Peer-reviewed Article
Topics: Region/Country: Language:
English

How Can Social Safeguards of REDD+ Function Effectively Conserve Forests and Improve Local Livelihoods? A Case from Meru Betiri National Park, East Java, Indonesia

In Land 2015, 4
Author: 
Kazuhiro
HARADA
Dede
PRABOWO
Arif
ALIADI
Hwan-Ok
MA
2015-02

The National REDD+ (Reducing Emissions from Deforestation and Forest
Degradation-Plus) Strategy in Indonesia highlights the importance of local participation
and the reform of land tenure in the success of forest conservation. National parks are
a main target area for REDD+. National parks in Indonesia have been suffering from
forest destruction and conflicts between governments and local communities. This study
investigated: (1) the historical process of developing the REDD+ project in collaboration
with multiple stakeholders including government authorities, local NGOs, and local people;
(2) the social and economic impacts of the REDD+ project on local people; and (3) the local
awareness of and motivations to participate in the REDD+ project in Meru Betiri National
Park in Indonesia. Interviews of stakeholders including village leaders, NGO staff, and park
staff were conducted to obtain an overview of the REDD+ project in the national park.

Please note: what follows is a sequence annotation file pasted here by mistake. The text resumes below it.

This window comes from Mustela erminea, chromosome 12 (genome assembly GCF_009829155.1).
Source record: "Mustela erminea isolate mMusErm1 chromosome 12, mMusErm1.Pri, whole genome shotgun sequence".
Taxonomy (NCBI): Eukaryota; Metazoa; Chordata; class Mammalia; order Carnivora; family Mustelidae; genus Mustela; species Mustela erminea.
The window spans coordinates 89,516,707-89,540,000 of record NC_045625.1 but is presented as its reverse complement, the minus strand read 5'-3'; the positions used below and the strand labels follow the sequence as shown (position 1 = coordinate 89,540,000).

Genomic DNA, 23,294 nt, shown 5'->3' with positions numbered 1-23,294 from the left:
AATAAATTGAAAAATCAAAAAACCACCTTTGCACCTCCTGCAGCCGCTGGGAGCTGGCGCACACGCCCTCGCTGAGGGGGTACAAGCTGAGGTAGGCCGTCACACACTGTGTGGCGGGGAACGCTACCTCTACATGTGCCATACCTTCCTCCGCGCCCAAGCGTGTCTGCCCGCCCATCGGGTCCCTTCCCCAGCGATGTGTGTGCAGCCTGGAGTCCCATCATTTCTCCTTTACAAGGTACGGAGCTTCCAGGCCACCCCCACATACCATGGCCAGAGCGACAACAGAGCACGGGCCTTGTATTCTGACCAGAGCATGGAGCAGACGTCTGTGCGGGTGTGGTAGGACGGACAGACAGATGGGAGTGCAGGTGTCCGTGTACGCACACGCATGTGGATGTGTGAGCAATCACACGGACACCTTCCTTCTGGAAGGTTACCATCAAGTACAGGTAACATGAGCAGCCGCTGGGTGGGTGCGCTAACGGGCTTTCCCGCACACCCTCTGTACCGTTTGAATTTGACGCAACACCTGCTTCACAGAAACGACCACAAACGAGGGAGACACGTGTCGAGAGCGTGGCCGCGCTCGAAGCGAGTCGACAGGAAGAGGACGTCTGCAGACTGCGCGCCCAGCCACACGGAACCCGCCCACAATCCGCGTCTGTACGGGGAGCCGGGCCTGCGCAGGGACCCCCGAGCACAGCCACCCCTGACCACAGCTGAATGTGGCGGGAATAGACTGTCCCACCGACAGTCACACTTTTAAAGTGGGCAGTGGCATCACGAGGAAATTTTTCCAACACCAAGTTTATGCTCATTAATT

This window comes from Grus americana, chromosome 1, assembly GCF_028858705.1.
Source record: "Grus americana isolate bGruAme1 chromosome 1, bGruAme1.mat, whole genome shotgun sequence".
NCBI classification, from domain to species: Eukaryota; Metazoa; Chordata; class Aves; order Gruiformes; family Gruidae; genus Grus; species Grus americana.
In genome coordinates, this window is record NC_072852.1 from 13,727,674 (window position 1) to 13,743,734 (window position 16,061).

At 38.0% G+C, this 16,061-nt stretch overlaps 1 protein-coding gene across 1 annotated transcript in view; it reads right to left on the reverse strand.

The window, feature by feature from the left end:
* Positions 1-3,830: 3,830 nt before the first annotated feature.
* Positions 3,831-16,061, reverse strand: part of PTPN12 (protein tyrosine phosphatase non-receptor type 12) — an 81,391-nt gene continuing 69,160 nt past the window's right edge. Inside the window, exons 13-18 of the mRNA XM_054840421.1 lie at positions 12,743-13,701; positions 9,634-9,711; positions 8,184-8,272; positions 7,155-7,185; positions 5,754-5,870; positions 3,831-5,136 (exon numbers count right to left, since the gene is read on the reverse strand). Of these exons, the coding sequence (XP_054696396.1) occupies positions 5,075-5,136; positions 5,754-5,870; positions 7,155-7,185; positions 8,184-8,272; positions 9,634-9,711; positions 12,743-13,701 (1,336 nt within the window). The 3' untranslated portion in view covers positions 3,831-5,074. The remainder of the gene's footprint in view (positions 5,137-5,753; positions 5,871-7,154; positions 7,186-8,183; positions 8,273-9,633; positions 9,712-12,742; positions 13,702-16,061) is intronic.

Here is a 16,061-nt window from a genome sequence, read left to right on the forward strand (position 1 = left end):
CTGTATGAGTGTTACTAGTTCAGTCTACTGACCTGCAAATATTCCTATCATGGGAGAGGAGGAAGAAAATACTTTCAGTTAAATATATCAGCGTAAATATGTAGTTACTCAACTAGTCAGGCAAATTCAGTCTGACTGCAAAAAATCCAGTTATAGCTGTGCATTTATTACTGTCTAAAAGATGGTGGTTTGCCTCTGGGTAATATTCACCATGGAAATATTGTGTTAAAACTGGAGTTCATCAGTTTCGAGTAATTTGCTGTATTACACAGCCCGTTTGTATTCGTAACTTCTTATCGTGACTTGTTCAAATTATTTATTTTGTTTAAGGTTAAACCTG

Interviews with a questionnaire were also conducted among randomly selected heads of
households who participated or did not participate in the REDD+ project and lived adjacent
to the national park. Our analysis revealed that participants in the project obtained the right
to use illegally harvested bared lands for intercropping while planting trees to recover forest
ecosystems inside the national park. This opportunity could have contributed to a drastic
increase in income, particularly for economically disadvantaged people, and to the recovery
of forest ecosystems. Although local people did not fully recognize the meaning of REDD+
or carbon credits, they were enthusiastic to join in managing and patrolling forests because
of their satisfaction with the income generated by the national park. However, the challenge
is how both the recovery of forests and income generation from the project can be maintained
in a situation of insufficient funding from donors and unsettled arguments about the benefit
of sharing carbon credits with local people.

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Publisher: 
MDPI
Page Information:
pp.119-139